|The Mighty Women on the Willamette River.|
I'm in the back of the boat, port (left) side and waving my paddle
with my bench partner, Joan Sanford, who encouraged me with every stroke.
This morning, I became a Mighty Woman again.
Seven months after crushing both my wrists in an ATV accident, I climbed back into a dragon boat with my team mates and paddled the Willamette River on a sunny Saturday morning. It felt glorious. Empowering. The river sparkled. I am quite sure I was glowing. And it felt as if I'd come full circle.
The last time I paddled a dragon boat was a Thursday night, Sept. 3. That night our paddling practice seemed magical. It happened to be the night of the Oregon Symphony's annual Waterfront Concert at Tom McCall Waterfront Park overlooking the Willamette River. So as Coach Jeanie Zinn led us through grueling race starts to prepare for races just a week away, we were serenaded by the symphony playing Mozart and Bach and had an audience of almost 20,000 spectators.
After our practice, I had lingered at the park so I could enjoy a free classical concert under the stars. Gripping my paddle, I ordered a slice of pizza from a vendor and struck up a conversation with a couple visiting from Australia. They asked many questions about dragon boating. I told them the sport had changed my life--and that I was a Mighty Woman. I saw the way they looked at me--as if I was a strong, adventurous woman. It was a night I'll always remember.
Less than 48 hours later, I was flying over an ATV's handlebars, somersaulting through the air and slamming to the ground. I recall gingerly sitting up and noticing the ATV had crashed just a foot from my body. And then I felt pain. That's also a day I'll never forget.
In the days, weeks and months that followed my accident, I did not feel strong, adventurous, or mighty. With both arms in casts and unable to do much of anything for myself, I felt people looking at me, sizing up my broken body, and feeling pity for me. But with grit and the help of many family members, friends, and medical professionals, I healed.
A few days ago, I went to my last physical therapy appointment. Carol, my therapist, had cheered me on for months. I had brought my paddle to my last session so that she could see the movement of my body when I held my paddle. She hugged me.
"I release you from therapy," she said. "But keep doing your exercises on your own. And please be careful in the dragon boat. Don't push yourself. If it hurts, stop."
When I told my newsroom colleagues I was going to try dragon boating again, many looked concerned. "Be careful," several people told me. "Don't push yourself."
I texted my coach and told her I planned to join the team on the boat Saturday morning, but I was concerned that I may not have the strength to hold onto my paddle to keep up with the team. She was excited I was coming back to the boat.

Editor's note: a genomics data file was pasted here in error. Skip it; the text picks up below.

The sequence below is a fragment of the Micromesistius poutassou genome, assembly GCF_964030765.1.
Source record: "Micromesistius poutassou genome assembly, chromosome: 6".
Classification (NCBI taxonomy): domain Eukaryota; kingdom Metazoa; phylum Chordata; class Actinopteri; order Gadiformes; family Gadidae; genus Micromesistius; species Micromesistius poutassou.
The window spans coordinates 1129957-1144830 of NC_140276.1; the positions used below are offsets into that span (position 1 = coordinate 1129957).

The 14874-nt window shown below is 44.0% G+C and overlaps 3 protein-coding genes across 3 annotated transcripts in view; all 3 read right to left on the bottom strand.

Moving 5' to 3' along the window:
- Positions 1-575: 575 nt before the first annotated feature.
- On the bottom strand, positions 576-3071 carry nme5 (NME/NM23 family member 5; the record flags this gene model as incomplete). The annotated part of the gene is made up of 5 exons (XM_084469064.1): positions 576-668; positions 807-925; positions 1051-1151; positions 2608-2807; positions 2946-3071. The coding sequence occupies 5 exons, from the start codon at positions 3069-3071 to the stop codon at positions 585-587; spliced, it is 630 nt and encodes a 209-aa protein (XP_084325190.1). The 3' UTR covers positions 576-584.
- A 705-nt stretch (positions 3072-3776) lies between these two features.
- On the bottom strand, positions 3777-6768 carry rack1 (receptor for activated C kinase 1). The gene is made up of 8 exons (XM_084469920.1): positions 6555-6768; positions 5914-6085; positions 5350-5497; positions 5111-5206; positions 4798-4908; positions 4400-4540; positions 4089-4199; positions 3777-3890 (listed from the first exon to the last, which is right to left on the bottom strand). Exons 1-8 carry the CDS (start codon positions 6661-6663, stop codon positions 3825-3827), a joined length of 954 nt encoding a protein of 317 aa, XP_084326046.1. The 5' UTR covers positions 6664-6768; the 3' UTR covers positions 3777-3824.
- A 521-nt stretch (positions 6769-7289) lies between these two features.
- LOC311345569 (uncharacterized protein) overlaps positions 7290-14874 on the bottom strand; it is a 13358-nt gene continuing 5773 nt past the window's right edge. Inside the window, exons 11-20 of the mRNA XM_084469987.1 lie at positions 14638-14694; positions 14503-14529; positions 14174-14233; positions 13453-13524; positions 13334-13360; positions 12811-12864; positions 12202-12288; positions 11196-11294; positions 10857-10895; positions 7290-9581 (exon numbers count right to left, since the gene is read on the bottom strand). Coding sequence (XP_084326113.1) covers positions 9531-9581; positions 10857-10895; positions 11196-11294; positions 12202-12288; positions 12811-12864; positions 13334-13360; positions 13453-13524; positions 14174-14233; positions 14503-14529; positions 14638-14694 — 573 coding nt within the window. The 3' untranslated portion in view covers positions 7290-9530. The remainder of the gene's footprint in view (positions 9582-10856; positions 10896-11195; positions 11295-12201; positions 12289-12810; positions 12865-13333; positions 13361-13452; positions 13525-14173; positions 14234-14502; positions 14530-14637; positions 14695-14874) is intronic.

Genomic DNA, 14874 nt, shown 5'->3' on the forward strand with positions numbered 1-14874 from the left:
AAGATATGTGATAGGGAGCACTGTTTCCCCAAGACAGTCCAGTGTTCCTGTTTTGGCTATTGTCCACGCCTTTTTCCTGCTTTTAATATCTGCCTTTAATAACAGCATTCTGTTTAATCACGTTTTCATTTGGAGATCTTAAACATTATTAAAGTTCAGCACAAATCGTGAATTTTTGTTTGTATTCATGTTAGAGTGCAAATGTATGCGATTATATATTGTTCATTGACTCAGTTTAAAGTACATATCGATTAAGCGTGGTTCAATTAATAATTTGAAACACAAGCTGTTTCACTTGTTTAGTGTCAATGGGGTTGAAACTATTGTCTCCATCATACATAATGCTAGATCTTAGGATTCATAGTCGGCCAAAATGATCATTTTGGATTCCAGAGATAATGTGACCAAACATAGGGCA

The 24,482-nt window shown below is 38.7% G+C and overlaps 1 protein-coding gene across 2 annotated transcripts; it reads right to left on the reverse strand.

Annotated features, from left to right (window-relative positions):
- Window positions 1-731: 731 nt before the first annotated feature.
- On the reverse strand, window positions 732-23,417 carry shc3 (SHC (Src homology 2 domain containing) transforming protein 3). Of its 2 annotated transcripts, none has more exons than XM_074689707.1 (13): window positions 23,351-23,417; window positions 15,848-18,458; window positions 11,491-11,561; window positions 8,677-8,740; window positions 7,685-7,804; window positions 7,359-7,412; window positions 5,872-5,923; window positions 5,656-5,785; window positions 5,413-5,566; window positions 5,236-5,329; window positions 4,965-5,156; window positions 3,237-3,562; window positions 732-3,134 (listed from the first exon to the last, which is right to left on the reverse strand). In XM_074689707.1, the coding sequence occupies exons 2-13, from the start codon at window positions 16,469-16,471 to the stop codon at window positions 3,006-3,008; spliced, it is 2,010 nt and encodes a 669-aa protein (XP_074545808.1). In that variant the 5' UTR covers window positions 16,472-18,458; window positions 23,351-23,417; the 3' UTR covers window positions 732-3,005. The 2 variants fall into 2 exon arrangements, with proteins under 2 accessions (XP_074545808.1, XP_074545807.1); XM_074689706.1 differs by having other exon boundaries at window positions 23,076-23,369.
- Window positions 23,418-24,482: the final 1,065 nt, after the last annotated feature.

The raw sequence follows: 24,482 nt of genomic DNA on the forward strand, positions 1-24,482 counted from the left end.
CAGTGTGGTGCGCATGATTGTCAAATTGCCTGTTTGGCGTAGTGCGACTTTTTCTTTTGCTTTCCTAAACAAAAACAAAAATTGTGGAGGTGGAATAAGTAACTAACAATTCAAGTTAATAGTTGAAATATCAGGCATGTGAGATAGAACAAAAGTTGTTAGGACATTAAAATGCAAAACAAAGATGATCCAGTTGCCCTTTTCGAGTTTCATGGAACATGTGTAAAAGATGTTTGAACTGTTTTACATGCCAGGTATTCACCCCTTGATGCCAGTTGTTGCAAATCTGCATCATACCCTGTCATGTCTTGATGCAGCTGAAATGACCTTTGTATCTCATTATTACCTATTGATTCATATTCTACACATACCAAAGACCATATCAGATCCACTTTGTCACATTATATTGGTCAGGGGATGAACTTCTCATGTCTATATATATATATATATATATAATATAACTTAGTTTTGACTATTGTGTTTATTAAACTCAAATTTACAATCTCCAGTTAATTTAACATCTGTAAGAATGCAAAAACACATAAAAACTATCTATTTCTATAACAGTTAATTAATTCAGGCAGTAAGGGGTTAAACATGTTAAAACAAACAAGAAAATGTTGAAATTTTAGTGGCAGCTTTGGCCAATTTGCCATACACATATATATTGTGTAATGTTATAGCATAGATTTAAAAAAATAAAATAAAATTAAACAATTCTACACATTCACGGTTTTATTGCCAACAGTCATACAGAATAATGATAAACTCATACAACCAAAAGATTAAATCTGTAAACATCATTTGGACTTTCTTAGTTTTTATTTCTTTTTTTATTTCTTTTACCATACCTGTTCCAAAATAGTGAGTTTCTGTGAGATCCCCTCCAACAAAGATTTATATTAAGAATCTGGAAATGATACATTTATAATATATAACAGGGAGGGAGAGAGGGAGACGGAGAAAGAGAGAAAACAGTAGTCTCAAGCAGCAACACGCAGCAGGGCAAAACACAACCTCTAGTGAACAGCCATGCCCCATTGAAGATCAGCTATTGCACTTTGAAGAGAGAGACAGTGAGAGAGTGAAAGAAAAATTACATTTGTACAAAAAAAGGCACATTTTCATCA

"Just do your best. Paddle ten strokes and rest ten strokes," she advised me.
I met my friend, Patty for dinner and told her the good news that I'd had my last therapy appointment. That first week after my accident when I needed so much help, Patty had been my caregiver. During the four months I couldn't drive, she drove me to countless doctor appointments and cheered me on.
When I told her I was going to try paddling the next morning, she again cheered me on: "Go, Mighty Woman!"
I smiled. And I hoped I'd have the range of motion and strength to paddle again. I really missed being a Mighty Woman.
Last night I was so excited that I placed my paddle and life jacket by my front door. This morning I awoke early. Too excited to stay in bed any longer, I ate breakfast and dressed quickly in my paddling clothes.
Before I left for practice, I texted the Mountain Man: "Excited but nervous about getting on dragon boat."
Knowing how competitive I am, he texted back: "You can do this. Just go as far as you think you should. Don't let competition or peer pressure make you go too far."
When I arrived at the waterfront, I was greeted with cheers, hugs, and smiles from my team mates. We did our warm-up exercises, then walked down to the dock, and climbed into the boat.
Coach Jeanie placed me on bench ten, the rear bench, with Joan, who also is recovering from an injury and surgery. Both Jeanie and Joan encouraged me to pay attention to what my body was telling me.
Would it hurt? Would I injure myself? Would I fail miserably and have to give up dragon boat paddling and the camaraderie of the Mighty Women? I hoped not. That thought has hounded me all these months as I've been doing physical therapy and recovering.
My first stroke was tentative--and wimpy. At first, I did paddle ten strokes, rest ten, and then paddle ten more. But toward the end of practice, as we raced from under the Marquam Bridge and back to the dock, I paddled with each stroke with every ounce of strength I had left. I did it!
The sun was shining as we pulled up to the dock. I was sitting on starboard side, so grabbed the dock while Shane, our tiller, secured our boat. The dock was busy with activity. Many paddlers from other teams were finding their way to their dragon boats.
A man holding the hand of a very tiny preschool girl walked slowly past us. I looked at them, smiled, and said: "You should come paddle with us sometime. We're the Mighty Women!"
The little girl smiled shyly at me. I grinned back.
The morning was golden. I am a Mighty Woman again. And I'm still smiling.